13/04/2018 Kdm Communications

The tyranny of capital letters

I had the pleasure of spending the Easter bank holiday in Bruges, Belgium. Like many an Englishman, I went abroad in the belief that I would try and speak a little of the local language. However, it soon became apparent that the locals were more than happy to relieve me of speaking Flemish and converse in English. This resulted in the interesting phenomenon of entering many coffee shops – after all, what are holidays for? – and finding that the menus were entirely in English.

Unfortunately, I find it difficult to read menus, signs and notices without proofreading everything I look at, thanks to spending the last year working as a copywriter. And this was a bit of problem when surrounded by Flem-glish. Now, it’s entirely forgivable to make mistakes in a language that is not your native tongue, but many errors I encountered in Bruges are equally as common this side of the Channel, which brings me on to the tyranny of capital letters.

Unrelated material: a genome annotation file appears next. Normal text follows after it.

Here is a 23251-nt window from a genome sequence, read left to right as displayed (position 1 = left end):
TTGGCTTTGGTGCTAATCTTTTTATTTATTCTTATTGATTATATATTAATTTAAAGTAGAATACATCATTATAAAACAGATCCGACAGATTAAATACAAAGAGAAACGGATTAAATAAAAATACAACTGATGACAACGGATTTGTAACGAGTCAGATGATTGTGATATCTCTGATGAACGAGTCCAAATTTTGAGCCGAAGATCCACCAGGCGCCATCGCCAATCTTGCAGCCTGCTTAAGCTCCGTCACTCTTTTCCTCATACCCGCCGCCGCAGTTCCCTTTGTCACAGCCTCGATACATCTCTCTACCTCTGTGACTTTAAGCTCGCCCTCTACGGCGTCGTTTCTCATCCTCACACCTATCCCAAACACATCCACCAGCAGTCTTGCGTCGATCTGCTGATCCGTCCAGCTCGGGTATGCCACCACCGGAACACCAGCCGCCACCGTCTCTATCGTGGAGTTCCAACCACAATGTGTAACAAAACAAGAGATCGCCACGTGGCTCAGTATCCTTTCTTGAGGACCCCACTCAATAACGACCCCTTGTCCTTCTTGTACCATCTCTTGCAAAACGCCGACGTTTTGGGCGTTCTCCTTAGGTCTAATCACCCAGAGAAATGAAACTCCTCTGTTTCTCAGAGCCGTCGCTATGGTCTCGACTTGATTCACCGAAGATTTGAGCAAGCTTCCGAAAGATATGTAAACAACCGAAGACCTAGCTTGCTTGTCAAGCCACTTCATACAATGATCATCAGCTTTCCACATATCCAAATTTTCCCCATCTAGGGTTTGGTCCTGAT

Hopefully, everyone agrees that capital letters should be used for names, proper nouns and at the beginning of sentences. But what about titles?

There seem to be four approaches in the world of print and online publishing:

1. Capitalise only the first letter of the first word. Write the rest of the title as a normal sentence. e.g. The best coffee in Bruges

2. Capitalise every word. e.g. The Best Coffee In Bruges

3. Capitalise big words, but not small words such as ‘and’, ‘of’ and ‘in’, although it’s not always clear what counts as big or small. e.g. The Best Coffee in Bruges

4. Take a random approach to capital letters – after all, who actually cares? e.g. The best Coffee in Bruges

At kdm, we prefer the first option, but it’s now common for people to go for the second and third options – it’s a free world after all!

But these approaches often lead to titles such as:

Look For Long-Term Success
or
Look for Long-Term Success.

However, a hyphenated word consists of two words that are now one, so the titles should be corrected to:

Look For Long-term Success
or
Look for Long-term Success.

This now looks a little odd, which is why we tend to prefer the simplest option:

Look for long-term success

It’s tidy, easy to remember and never fails to be aesthetically pleasing.